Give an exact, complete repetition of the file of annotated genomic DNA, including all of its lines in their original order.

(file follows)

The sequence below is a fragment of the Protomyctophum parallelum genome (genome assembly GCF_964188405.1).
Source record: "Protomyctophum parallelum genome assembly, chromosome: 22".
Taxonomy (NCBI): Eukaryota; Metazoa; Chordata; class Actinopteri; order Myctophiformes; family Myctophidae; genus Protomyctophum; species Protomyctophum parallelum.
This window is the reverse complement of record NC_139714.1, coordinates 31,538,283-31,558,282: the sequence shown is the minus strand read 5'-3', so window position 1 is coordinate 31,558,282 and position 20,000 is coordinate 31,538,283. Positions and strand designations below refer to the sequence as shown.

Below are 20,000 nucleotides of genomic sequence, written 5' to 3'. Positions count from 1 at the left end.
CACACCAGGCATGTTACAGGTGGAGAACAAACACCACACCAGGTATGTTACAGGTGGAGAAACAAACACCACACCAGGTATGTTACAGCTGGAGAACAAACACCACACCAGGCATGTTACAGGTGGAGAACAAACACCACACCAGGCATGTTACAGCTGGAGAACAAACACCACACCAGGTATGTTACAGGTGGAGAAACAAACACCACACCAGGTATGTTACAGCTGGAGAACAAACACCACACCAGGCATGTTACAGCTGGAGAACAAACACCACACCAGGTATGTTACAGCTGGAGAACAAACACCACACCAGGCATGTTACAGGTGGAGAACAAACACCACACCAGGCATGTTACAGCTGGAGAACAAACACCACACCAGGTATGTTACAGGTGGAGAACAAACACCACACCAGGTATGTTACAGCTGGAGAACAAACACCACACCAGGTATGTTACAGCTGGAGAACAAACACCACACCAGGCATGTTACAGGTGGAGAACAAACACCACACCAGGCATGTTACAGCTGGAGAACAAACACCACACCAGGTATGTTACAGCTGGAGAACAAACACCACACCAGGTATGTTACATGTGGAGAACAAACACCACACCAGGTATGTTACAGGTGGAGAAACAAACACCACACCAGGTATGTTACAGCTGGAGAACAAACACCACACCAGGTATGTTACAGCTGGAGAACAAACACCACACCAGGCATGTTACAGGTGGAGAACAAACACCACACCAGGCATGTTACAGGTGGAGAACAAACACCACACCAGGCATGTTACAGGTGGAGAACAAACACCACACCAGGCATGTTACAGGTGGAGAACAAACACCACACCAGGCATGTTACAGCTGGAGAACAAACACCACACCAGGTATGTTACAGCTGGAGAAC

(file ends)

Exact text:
The sequence below is a fragment of the Protomyctophum parallelum genome (genome assembly GCF_964188405.1).
Source record: "Protomyctophum parallelum genome assembly, chromosome: 22".
Taxonomy (NCBI): Eukaryota; Metazoa; Chordata; class Actinopteri; order Myctophiformes; family Myctophidae; genus Protomyctophum; species Protomyctophum parallelum.
This window is the reverse complement of record NC_139714.1, coordinates 31,538,283-31,558,282: the sequence shown is the minus strand read 5'-3', so window position 1 is coordinate 31,558,282 and position 20,000 is coordinate 31,538,283. Positions and strand designations below refer to the sequence as shown.

Below are 20,000 nucleotides of genomic sequence, written 5' to 3'. Positions count from 1 at the left end.
CACACCAGGCATGTTACAGGTGGAGAACAAACACCACACCAGGTATGTTACAGGTGGAGAAACAAACACCACACCAGGTATGTTACAGCTGGAGAACAAACACCACACCAGGCATGTTACAGGTGGAGAACAAACACCACACCAGGCATGTTACAGCTGGAGAACAAACACCACACCAGGTATGTTACAGGTGGAGAAACAAACACCACACCAGGTATGTTACAGCTGGAGAACAAACACCACACCAGGCATGTTACAGCTGGAGAACAAACACCACACCAGGTATGTTACAGCTGGAGAACAAACACCACACCAGGCATGTTACAGGTGGAGAACAAACACCACACCAGGCATGTTACAGCTGGAGAACAAACACCACACCAGGTATGTTACAGGTGGAGAACAAACACCACACCAGGTATGTTACAGCTGGAGAACAAACACCACACCAGGTATGTTACAGCTGGAGAACAAACACCACACCAGGCATGTTACAGGTGGAGAACAAACACCACACCAGGCATGTTACAGCTGGAGAACAAACACCACACCAGGTATGTTACAGCTGGAGAACAAACACCACACCAGGTATGTTACATGTGGAGAACAAACACCACACCAGGTATGTTACAGGTGGAGAAACAAACACCACACCAGGTATGTTACAGCTGGAGAACAAACACCACACCAGGTATGTTACAGCTGGAGAACAAACACCACACCAGGCATGTTACAGGTGGAGAACAAACACCACACCAGGCATGTTACAGGTGGAGAACAAACACCACACCAGGCATGTTACAGGTGGAGAACAAACACCACACCAGGCATGTTACAGGTGGAGAACAAACACCACACCAGGCATGTTACAGCTGGAGAACAAACACCACACCAGGTATGTTACAGCTGGAGAAC